UPS Terminology Explained

If you’re trying to specify a UPS system, you’ll find yourself confronted, as with any technology, by a fair amount of terminology – which could be confusing if you’re not familiar with it. Our Terminology Buster below is intended to clear away any such confusion. Do write to us and let us know if there are any other terms you’d like to see explained.

Availability is a measure of how much time per year a system is operational and available. UPS availability is a function of mean time between failures (MTBF) and mean time to repair (MTTR). Availability can be improved both by increasing MTBF and by reducing MTTR. Figures of up to ‘six nines’ or 99.9999% are possible.

DPA or Decentralised Parallel Architecture refers to modular UPS systems where each UPS module contains all the hardware and software necessary for full system operation. With no common components or potential single points of failure, UPSs with DPA design offer very high availability.

Dual Path power distribution in a data centre delivers power to each IT equipment item through two independent power cables. This provides redundant backup if one cable fails, provided each cable is fed from a power source that can fully support the load if this happens.

Eco-mode Modern UPSs can achieve up to 96% efficiency in normal dual conversion mode, and 99% or more in eco-mode. Eco-mode is when the incoming mains is routed directly through to the critical load. Efficiency is improved by eliminating conversion losses, but the downside is the risk of exposing sensitive equipment to potential raw mains power problems. Each IT facility operator must decide whether the reward outweighs the risk for their particular installation, considering the power quality history of the utility supply and the susceptibility of their on-site equipment.

Hot-swap modules can be safely plugged into or removed from a UPS without having to interrupt power to the critical load or expose it to raw mains power. This reduces MTTR and increases UPS availability.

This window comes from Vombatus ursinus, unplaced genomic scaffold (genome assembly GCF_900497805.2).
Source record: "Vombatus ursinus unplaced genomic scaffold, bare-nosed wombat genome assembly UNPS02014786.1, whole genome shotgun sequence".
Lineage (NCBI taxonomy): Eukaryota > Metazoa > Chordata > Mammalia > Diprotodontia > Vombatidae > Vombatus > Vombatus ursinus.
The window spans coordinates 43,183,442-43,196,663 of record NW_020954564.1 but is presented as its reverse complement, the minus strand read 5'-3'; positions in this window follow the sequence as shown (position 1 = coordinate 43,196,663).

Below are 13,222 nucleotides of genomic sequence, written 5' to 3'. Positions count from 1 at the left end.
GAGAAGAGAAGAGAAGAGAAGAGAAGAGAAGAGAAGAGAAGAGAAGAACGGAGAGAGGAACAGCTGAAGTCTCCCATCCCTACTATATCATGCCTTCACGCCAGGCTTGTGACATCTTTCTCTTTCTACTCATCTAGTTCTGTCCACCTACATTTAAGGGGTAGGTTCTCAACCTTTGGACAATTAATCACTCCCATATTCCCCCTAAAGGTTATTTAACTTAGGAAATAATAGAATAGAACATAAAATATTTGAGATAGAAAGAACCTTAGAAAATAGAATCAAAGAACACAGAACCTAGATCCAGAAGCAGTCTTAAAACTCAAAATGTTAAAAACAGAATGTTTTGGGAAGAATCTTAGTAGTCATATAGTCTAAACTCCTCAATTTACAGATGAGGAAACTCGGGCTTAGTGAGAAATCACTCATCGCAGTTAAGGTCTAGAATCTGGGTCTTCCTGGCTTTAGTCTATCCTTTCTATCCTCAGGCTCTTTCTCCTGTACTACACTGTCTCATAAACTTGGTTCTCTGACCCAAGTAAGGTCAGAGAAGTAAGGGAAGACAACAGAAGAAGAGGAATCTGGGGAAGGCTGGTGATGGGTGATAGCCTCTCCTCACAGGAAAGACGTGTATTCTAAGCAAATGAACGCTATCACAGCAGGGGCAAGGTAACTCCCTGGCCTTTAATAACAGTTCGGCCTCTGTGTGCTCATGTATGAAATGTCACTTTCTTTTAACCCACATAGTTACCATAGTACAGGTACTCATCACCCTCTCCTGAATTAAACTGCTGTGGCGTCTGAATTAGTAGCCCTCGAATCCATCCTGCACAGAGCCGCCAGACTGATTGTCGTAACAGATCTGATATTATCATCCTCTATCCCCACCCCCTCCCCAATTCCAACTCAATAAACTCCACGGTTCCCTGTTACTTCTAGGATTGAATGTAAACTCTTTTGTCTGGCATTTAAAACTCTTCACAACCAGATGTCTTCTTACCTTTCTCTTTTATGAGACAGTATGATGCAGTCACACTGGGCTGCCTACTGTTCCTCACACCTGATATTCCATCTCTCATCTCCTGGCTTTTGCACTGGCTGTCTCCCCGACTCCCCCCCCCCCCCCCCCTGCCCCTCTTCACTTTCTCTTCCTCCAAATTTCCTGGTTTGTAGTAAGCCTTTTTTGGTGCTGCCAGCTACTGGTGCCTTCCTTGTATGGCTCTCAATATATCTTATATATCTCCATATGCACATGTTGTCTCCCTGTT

kVA or kilo-volt-ampere (1000 volt-amperes) is a measure of the apparent power rating of a UPS or other power device. It is the vector sum of actual (or useful) power in kW, and reactive power. kVA relates to a UPS’s maximum permissible current, while kW describes its power-handling capacity. The less reactive a load is, the smaller the difference between its kVA and kW rating. See also Power Factor.

Module Early UPSs were monolithic, delivering all their power from a single functional unit. One failure within the unit would therefore cause a total loss of UPS availability. By contrast, most modern UPSs use topologies comprising a number of small, independent modules – allowing decentralised parallel architecture, redundant configurations and vastly improved availability.

Power Factor is the relationship between actual power (W or kW) and apparent power (VA or kVA), where power factor = W/VA. Ideal loads have unity power factors, while reactive loads have a power factor value between 0 and 1. Low power factors are undesirable as they create large reactive currents which increase energy costs and impose higher equipment ratings without performing useful work.

PUE or Power Usage Effectiveness is the ratio of total data centre energy consumption to the energy consumed by on-site IT equipment. An ideal PUE would be one; in practice, Google data centres have achieved PUEs as low as 1.12.

Redundancy is a strategy used, especially with modular UPS systems, to improve UPS availability. In an N+1 redundant system, for example, N UPS models are sufficient to entirely support the critical load.  The ‘+1’ means that even if one module fails, N modules are still operational and the load remains fully supported; UPS availability is accordingly significantly increased.

Scalability Modular UPS systems are said to be scalable because they can easily be scaled to meet increased business, IT and power demands by plugging extra modules into the UPS racks as required. With hot swap modules, this can be achieved without having to interrupt power to the critical load.


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